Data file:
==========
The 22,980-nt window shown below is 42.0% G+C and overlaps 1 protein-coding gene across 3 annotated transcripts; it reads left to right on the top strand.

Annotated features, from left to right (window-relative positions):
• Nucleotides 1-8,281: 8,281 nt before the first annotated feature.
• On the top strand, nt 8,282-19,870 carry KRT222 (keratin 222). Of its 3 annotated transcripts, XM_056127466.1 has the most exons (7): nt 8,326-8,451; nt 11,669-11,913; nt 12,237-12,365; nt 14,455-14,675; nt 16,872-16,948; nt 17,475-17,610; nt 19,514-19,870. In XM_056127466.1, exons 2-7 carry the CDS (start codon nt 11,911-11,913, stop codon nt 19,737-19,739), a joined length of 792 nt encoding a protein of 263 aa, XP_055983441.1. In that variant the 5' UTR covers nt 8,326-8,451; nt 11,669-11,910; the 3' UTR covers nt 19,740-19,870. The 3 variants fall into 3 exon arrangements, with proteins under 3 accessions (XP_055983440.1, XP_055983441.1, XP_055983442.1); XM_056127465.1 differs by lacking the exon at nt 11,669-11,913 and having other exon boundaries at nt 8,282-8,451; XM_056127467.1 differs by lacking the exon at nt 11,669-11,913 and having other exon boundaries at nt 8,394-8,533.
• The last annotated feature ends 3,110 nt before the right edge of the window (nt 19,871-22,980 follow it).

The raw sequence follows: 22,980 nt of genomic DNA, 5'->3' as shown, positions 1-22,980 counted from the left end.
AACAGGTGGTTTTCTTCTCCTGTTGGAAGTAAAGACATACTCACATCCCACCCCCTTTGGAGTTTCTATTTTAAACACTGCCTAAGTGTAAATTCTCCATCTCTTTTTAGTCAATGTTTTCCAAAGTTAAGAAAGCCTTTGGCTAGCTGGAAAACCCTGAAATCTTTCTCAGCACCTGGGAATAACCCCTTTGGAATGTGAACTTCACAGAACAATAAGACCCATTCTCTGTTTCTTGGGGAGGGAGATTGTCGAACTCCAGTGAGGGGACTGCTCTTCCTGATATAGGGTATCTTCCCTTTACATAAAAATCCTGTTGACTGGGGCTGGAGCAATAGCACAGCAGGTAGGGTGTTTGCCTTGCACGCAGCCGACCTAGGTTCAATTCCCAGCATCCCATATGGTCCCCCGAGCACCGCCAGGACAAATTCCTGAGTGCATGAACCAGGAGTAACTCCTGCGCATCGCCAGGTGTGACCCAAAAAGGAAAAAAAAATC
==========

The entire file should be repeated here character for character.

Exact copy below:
The 22,980-nt window shown below is 42.0% G+C and overlaps 1 protein-coding gene across 3 annotated transcripts; it reads left to right on the top strand.

Annotated features, from left to right (window-relative positions):
• Nucleotides 1-8,281: 8,281 nt before the first annotated feature.
• On the top strand, nt 8,282-19,870 carry KRT222 (keratin 222). Of its 3 annotated transcripts, XM_056127466.1 has the most exons (7): nt 8,326-8,451; nt 11,669-11,913; nt 12,237-12,365; nt 14,455-14,675; nt 16,872-16,948; nt 17,475-17,610; nt 19,514-19,870. In XM_056127466.1, exons 2-7 carry the CDS (start codon nt 11,911-11,913, stop codon nt 19,737-19,739), a joined length of 792 nt encoding a protein of 263 aa, XP_055983441.1. In that variant the 5' UTR covers nt 8,326-8,451; nt 11,669-11,910; the 3' UTR covers nt 19,740-19,870. The 3 variants fall into 3 exon arrangements, with proteins under 3 accessions (XP_055983440.1, XP_055983441.1, XP_055983442.1); XM_056127465.1 differs by lacking the exon at nt 11,669-11,913 and having other exon boundaries at nt 8,282-8,451; XM_056127467.1 differs by lacking the exon at nt 11,669-11,913 and having other exon boundaries at nt 8,394-8,533.
• The last annotated feature ends 3,110 nt before the right edge of the window (nt 19,871-22,980 follow it).

The raw sequence follows: 22,980 nt of genomic DNA, 5'->3' as shown, positions 1-22,980 counted from the left end.
AACAGGTGGTTTTCTTCTCCTGTTGGAAGTAAAGACATACTCACATCCCACCCCCTTTGGAGTTTCTATTTTAAACACTGCCTAAGTGTAAATTCTCCATCTCTTTTTAGTCAATGTTTTCCAAAGTTAAGAAAGCCTTTGGCTAGCTGGAAAACCCTGAAATCTTTCTCAGCACCTGGGAATAACCCCTTTGGAATGTGAACTTCACAGAACAATAAGACCCATTCTCTGTTTCTTGGGGAGGGAGATTGTCGAACTCCAGTGAGGGGACTGCTCTTCCTGATATAGGGTATCTTCCCTTTACATAAAAATCCTGTTGACTGGGGCTGGAGCAATAGCACAGCAGGTAGGGTGTTTGCCTTGCACGCAGCCGACCTAGGTTCAATTCCCAGCATCCCATATGGTCCCCCGAGCACCGCCAGGACAAATTCCTGAGTGCATGAACCAGGAGTAACTCCTGCGCATCGCCAGGTGTGACCCAAAAAGGAAAAAAAAATC